Jordan Rapp, winner of Ironman Texas and many other races, has garnered a huge following of devoted fans using a simple method - honesty.
Many of us are afraid to give up too much information in fear that we will give up power or control. We end up retaining our grip, but it's of a small kingdom. Ironically, the more you give, the more people want to be involved - and Jordan Rapp has a lot to give that people want.
Jordan routinely divulges nearly all of his training and racing methods. He blogs it, speaks it in interviews, and tweets it. If you want to know how a top pro wins, Rapp is your guy. While many athletes fear that the competition will use the information against them, the few that share realize that techniques are one thing, but actually getting it done is something else. The people who actually take the information and use it effectively and competively are so few and far between, there is literally zero chance of there being another Jordan Rapp to compete against Jordan Rapp at the same race.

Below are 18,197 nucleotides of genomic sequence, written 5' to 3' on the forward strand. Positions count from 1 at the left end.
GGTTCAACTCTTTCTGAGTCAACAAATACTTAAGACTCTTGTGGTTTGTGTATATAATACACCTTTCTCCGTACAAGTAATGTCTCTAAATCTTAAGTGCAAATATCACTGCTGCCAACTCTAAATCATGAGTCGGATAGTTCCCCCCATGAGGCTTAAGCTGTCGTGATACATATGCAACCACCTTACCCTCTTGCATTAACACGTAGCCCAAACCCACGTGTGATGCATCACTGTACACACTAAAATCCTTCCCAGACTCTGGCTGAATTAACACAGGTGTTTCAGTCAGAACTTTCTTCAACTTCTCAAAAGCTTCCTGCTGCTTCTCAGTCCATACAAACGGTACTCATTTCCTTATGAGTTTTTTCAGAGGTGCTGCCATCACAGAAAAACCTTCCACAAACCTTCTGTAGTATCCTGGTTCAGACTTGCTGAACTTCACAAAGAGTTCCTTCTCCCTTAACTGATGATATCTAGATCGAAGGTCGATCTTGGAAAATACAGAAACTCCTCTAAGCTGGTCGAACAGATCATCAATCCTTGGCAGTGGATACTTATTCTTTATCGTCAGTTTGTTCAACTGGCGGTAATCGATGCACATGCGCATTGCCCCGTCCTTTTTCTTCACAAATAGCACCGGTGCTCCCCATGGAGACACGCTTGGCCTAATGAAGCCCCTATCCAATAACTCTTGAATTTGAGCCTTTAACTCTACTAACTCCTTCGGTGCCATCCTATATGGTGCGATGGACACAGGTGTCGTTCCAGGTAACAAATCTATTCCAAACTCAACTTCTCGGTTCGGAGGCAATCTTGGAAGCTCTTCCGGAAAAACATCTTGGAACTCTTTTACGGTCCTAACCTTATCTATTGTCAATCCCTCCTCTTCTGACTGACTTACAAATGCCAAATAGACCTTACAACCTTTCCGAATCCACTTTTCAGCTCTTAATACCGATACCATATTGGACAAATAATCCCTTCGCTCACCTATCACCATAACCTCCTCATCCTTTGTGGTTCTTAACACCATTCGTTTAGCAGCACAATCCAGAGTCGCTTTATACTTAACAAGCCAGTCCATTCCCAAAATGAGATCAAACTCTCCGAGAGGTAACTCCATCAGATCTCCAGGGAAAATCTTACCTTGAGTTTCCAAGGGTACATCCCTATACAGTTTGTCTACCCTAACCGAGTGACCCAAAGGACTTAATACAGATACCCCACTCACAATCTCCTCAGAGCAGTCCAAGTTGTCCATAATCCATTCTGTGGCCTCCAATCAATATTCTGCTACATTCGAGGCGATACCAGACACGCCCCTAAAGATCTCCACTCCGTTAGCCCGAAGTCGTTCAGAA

The net effect is that by sharing information, Jordan becomes far more likable than if he kept it to himself. He still wins races and he gets major opportunities with sponsors and writing.
We all know people that hold power or information too closely. We may even be that person. Yes, you are powerful, but of a very small, dark, shrinking, and unpopular place. If you're a hoarder, people don't want to come to you with anything, including opportunities. Jordan Rapp sets a great example of the other side of the coin that we could all try to emulate more.
For an example of Jordan's winning strategy, here is his power data and race analysis from IMTX.